“We have discovered that by having a four 10 weeks, another check takes place to see if the condition is suitable for rehabilitation or return to work, followed by concentrated intervention, such as physiotherapy sessions or MRI scans, if required.
“We have discovered that by having a four-week gateway, we discover at an early stage whether there are any work-related issues that should be dealt with by the appropriate HR policy, rather than group income protection,” says Witcher.
£1 million cost savings
The system has reduced sickness absence at Serco and enabled employees to return to work more quickly, reducing the cost of absence and leading to greater productivity for the business. It has also delivered cost savings of about £1 million in its first year.
Witcher adds: “The cost reduction represents the amount that would have been spent on sickness absence pay if the employees had not returned to work. This value is not necessarily monetary, it is really about the return-to-work value.”
The new process was communicated to employees in various ways, including workshops, roadshows, HR forums, face-to-face presentations, an employee handbook, details on the company intranet and through Serco’s internal magazine.
“Managers also filtered the message down to staff,” says Witcher. “The system is proactively communicated to new employees and is used as part of a holistic approach to absence management.”
Employee engagement with the system has increased since its launch. There were 194 referrals in the first eight months, compared with fewer than 10 a month in the previous year. Witcher adds: “Of these referrals, 93 have progressed to assessment, with 48 receiving active rehabilitation support and 34 already engaged with return-to-work programmes.
“Employing 30,000 staff, it has been imperative to understand absence and get people back to work as quickly as possible for the smooth running of the business.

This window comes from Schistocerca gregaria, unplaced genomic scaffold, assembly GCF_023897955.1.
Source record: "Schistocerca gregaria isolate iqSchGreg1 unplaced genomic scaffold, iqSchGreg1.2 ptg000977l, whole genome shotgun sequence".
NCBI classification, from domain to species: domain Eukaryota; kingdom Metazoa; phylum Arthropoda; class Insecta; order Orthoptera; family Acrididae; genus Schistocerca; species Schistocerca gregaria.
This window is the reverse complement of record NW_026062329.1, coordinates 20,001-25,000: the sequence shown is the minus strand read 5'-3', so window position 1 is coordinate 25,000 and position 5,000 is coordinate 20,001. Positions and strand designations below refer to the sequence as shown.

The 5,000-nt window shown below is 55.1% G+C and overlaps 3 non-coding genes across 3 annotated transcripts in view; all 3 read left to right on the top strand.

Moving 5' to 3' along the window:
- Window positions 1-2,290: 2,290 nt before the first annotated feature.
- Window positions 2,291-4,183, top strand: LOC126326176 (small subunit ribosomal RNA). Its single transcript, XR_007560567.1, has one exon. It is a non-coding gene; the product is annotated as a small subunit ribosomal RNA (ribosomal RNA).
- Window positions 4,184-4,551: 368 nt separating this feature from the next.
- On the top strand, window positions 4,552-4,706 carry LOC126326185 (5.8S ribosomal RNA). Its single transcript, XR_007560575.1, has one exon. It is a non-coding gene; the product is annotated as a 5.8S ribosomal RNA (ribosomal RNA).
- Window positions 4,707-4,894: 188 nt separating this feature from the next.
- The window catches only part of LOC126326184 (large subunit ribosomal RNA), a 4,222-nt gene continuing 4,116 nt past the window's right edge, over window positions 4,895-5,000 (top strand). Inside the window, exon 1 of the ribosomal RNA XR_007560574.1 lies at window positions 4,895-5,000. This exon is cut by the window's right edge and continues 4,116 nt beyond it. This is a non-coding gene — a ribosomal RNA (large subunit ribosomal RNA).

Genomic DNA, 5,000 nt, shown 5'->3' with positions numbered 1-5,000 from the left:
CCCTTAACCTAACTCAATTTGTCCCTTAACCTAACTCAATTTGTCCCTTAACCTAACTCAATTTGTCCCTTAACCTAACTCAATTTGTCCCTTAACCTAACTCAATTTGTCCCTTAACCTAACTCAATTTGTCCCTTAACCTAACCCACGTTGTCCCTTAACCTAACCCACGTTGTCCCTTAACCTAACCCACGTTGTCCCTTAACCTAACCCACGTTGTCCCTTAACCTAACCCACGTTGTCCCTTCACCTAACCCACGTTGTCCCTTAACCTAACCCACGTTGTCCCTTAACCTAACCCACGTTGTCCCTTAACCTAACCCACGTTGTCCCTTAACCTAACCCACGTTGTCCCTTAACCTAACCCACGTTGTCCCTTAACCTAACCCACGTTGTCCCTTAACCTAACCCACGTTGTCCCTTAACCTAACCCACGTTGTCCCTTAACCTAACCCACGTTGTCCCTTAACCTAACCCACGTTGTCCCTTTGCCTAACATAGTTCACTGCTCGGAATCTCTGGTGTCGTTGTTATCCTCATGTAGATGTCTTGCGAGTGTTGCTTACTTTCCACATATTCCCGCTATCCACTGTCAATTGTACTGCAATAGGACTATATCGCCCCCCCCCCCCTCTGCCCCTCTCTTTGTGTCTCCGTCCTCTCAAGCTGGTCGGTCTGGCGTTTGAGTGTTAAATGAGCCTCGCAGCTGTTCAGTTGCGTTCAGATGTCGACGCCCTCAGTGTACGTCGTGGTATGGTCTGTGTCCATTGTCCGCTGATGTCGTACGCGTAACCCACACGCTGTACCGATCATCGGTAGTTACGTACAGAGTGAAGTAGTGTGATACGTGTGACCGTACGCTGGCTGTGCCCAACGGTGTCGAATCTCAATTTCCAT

“This approach has achieved just that, offering a personal approach on a nationwide scale. If we can get between 65% and 70% of employees to return to work, then any other organisation can do it too.”
Serco at a glance
Serco Group was founded in 1929 as the UK division of the Radio Corporation of America and first provided services to the film industry. It changed its name to Serco in 1987 and has been listed on the London Stock Exchange since 1988.
Its operations include public and private transport and traffic control, aviation, military and nuclear contracts, detention centres, prisons and schools. Serco has 30,000 UK employees across more than 200 sites. It has a diverse workforce, ranging from call-centre staff to refuse collectors, prison officers, test pilots and scientists.
Profile: Ashleigh Witcher
Ashleigh Witcher, senior benefits administrator at Serco Group, has been with the firm since October 2010. She oversees the long-term absence management strategy and group income protection (GIP) scheme for the organisation’s UK employees.
Previously, Witcher was HR and payroll officer at the London Borough of Hounslow, where she provided HR and payroll support to a number of primary and secondary schools.
She has also held a variety of roles in recruitment, account management and customer services.